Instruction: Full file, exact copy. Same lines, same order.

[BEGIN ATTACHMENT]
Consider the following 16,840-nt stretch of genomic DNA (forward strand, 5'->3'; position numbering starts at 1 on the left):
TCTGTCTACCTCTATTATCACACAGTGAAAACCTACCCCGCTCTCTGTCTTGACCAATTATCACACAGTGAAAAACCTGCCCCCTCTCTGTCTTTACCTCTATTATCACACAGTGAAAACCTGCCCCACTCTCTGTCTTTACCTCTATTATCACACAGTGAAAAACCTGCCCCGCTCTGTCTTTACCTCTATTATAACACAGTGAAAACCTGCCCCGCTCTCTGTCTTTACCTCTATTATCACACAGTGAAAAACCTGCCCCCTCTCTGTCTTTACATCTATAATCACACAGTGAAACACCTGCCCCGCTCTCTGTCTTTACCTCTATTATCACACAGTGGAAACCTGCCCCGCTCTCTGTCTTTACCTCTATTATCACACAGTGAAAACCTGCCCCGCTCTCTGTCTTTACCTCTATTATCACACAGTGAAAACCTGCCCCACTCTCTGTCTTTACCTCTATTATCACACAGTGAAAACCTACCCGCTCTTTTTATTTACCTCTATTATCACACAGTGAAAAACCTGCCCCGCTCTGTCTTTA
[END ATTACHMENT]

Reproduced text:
Consider the following 16,840-nt stretch of genomic DNA (forward strand, 5'->3'; position numbering starts at 1 on the left):
TCTGTCTACCTCTATTATCACACAGTGAAAACCTACCCCGCTCTCTGTCTTGACCAATTATCACACAGTGAAAAACCTGCCCCCTCTCTGTCTTTACCTCTATTATCACACAGTGAAAACCTGCCCCACTCTCTGTCTTTACCTCTATTATCACACAGTGAAAAACCTGCCCCGCTCTGTCTTTACCTCTATTATAACACAGTGAAAACCTGCCCCGCTCTCTGTCTTTACCTCTATTATCACACAGTGAAAAACCTGCCCCCTCTCTGTCTTTACATCTATAATCACACAGTGAAACACCTGCCCCGCTCTCTGTCTTTACCTCTATTATCACACAGTGGAAACCTGCCCCGCTCTCTGTCTTTACCTCTATTATCACACAGTGAAAACCTGCCCCGCTCTCTGTCTTTACCTCTATTATCACACAGTGAAAACCTGCCCCACTCTCTGTCTTTACCTCTATTATCACACAGTGAAAACCTACCCGCTCTTTTTATTTACCTCTATTATCACACAGTGAAAAACCTGCCCCGCTCTGTCTTTA